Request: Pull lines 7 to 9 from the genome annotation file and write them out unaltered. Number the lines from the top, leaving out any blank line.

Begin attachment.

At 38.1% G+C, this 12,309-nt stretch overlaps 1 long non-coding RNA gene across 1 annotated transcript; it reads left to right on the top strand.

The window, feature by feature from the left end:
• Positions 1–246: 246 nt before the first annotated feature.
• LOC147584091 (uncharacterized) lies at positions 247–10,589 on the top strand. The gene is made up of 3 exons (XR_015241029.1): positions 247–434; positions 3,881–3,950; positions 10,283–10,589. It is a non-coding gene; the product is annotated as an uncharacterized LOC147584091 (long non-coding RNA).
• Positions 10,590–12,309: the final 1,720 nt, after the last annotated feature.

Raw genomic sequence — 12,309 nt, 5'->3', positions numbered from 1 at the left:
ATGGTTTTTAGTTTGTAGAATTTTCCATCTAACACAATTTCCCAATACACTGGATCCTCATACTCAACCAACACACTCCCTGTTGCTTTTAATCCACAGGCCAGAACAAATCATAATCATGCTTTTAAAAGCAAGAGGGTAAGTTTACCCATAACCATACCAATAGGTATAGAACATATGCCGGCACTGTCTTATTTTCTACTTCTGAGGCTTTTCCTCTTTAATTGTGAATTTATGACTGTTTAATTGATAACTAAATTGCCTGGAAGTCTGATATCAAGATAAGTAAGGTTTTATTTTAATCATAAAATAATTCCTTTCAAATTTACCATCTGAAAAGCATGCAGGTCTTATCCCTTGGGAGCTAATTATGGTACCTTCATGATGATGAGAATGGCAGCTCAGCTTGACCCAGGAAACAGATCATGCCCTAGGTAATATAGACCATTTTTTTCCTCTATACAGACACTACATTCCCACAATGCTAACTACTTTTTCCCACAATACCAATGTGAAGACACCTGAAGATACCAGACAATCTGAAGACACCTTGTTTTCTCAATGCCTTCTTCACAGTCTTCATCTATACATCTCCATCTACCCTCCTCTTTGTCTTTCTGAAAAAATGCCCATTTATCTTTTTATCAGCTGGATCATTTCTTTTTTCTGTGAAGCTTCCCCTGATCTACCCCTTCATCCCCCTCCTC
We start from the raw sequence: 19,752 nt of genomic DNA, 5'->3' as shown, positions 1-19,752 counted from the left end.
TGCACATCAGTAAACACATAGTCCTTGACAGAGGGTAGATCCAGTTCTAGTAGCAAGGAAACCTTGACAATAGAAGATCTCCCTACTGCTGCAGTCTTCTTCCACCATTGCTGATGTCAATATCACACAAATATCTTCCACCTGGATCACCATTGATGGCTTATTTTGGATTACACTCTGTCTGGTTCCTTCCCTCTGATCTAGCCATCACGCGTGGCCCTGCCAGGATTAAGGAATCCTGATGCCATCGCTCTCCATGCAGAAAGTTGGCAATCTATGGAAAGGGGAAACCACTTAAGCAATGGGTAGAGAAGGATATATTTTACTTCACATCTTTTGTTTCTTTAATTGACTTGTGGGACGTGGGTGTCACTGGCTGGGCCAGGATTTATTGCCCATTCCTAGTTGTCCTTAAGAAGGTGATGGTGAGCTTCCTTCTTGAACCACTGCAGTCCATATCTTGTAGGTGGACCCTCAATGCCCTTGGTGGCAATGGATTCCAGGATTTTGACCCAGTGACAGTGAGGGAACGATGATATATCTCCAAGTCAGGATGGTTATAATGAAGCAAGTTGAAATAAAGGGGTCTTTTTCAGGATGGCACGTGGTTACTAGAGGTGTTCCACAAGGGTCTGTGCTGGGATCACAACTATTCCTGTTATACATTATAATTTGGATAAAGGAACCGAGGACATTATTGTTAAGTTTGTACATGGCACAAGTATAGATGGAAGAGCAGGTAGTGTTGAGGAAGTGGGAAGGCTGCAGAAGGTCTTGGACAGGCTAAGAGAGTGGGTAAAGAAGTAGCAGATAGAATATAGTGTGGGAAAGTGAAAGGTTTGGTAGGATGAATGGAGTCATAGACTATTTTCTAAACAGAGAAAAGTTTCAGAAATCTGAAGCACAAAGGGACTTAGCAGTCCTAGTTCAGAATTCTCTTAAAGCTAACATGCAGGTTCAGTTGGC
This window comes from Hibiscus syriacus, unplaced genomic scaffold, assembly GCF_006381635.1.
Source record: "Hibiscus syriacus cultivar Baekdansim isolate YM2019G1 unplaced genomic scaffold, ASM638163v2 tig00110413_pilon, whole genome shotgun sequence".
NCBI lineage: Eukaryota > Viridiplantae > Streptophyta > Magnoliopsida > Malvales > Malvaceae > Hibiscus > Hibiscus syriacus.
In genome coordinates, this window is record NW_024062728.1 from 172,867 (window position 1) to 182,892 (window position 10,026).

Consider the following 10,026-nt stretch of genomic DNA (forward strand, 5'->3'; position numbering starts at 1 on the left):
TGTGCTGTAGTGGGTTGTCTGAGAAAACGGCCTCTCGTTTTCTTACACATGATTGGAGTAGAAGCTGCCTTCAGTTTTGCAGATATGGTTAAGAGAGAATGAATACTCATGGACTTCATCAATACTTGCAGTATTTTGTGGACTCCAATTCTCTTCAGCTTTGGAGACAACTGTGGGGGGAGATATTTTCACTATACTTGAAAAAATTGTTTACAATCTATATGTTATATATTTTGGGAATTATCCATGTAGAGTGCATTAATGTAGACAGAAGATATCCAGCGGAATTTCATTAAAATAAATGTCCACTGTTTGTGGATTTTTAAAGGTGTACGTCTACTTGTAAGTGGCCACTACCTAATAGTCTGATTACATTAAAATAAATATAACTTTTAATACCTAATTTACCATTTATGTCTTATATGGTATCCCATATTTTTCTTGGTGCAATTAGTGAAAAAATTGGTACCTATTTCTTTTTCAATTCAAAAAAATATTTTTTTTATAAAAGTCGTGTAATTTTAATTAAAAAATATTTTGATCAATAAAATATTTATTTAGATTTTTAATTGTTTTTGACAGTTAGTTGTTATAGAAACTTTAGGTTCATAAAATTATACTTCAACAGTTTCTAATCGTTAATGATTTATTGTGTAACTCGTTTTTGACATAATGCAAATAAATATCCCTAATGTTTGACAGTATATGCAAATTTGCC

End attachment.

ATGGTTTTTAGTTTGTAGAATTTTCCATCTAACACAATTTCCCAATACACTGGATCCTCATACTCAACCAACACACTCCCTGTTGCTTTTAATCCACAGGCCAGAACAAATCATAATCATGCTTTTAAAAGCAAGAGGGTAAGTTTACCCATAACCATACCAATAGGTATAGAACATATGCCGGCACTGTCTTATTTTCTACTTCTGAGGCTTTTCCTCTTTAATTGTGAATTTATGACTGTTTAATTGATAACTAAATTGCCTGGAAGTCTGATATCAAGATAAGTAAGGTTTTATTTTAATCATAAAATAATTCCTTTCAAATTTACCATCTGAAAAGCATGCAGGTCTTATCCCTTGGGAGCTAATTATGGTACCTTCATGATGATGAGAATGGCAGCTCAGCTTGACCCAGGAAACAGATCATGCCCTAGGTAATATAGACCATTTTTTTCCTCTATACAGACACTACATTCCCACAATGCTAACTACTTTTTCCCACAATACCAATGTGAAGACACCTGAAGATACCAGACAATCTGAAGACACCTTGTTTTCTCAATGCCTTCTTCACAGTCTTCATCTATACATCTCCATCTACCCTCCTCTTTGTCTTTCTGAAAAAATGCCCATTTATCTTTTTATCAGCTGGATCATTTCTTTTTTCTGTGAAGCTTCCCCTGATCTACCCCTTCATCCCCCTCCTC
We start from the raw sequence: 19,752 nt of genomic DNA, 5'->3' as shown, positions 1-19,752 counted from the left end.
TGCACATCAGTAAACACATAGTCCTTGACAGAGGGTAGATCCAGTTCTAGTAGCAAGGAAACCTTGACAATAGAAGATCTCCCTACTGCTGCAGTCTTCTTCCACCATTGCTGATGTCAATATCACACAAATATCTTCCACCTGGATCACCATTGATGGCTTATTTTGGATTACACTCTGTCTGGTTCCTTCCCTCTGATCTAGCCATCACGCGTGGCCCTGCCAGGATTAAGGAATCCTGATGCCATCGCTCTCCATGCAGAAAGTTGGCAATCTATGGAAAGGGGAAACCACTTAAGCAATGGGTAGAGAAGGATATATTTTACTTCACATCTTTTGTTTCTTTAATTGACTTGTGGGACGTGGGTGTCACTGGCTGGGCCAGGATTTATTGCCCATTCCTAGTTGTCCTTAAGAAGGTGATGGTGAGCTTCCTTCTTGAACCACTGCAGTCCATATCTTGTAGGTGGACCCTCAATGCCCTTGGTGGCAATGGATTCCAGGATTTTGACCCAGTGACAGTGAGGGAACGATGATATATCTCCAAGTCAGGATGGTTATAATGAAGCAAGTTGAAATAAAGGGGTCTTTTTCAGGATGGCACGTGGTTACTAGAGGTGTTCCACAAGGGTCTGTGCTGGGATCACAACTATTCCTGTTATACATTATAATTTGGATAAAGGAACCGAGGACATTATTGTTAAGTTTGTACATGGCACAAGTATAGATGGAAGAGCAGGTAGTGTTGAGGAAGTGGGAAGGCTGCAGAAGGTCTTGGACAGGCTAAGAGAGTGGGTAAAGAAGTAGCAGATAGAATATAGTGTGGGAAAGTGAAAGGTTTGGTAGGATGAATGGAGTCATAGACTATTTTCTAAACAGAGAAAAGTTTCAGAAATCTGAAGCACAAAGGGACTTAGCAGTCCTAGTTCAGAATTCTCTTAAAGCTAACATGCAGGTTCAGTTGGC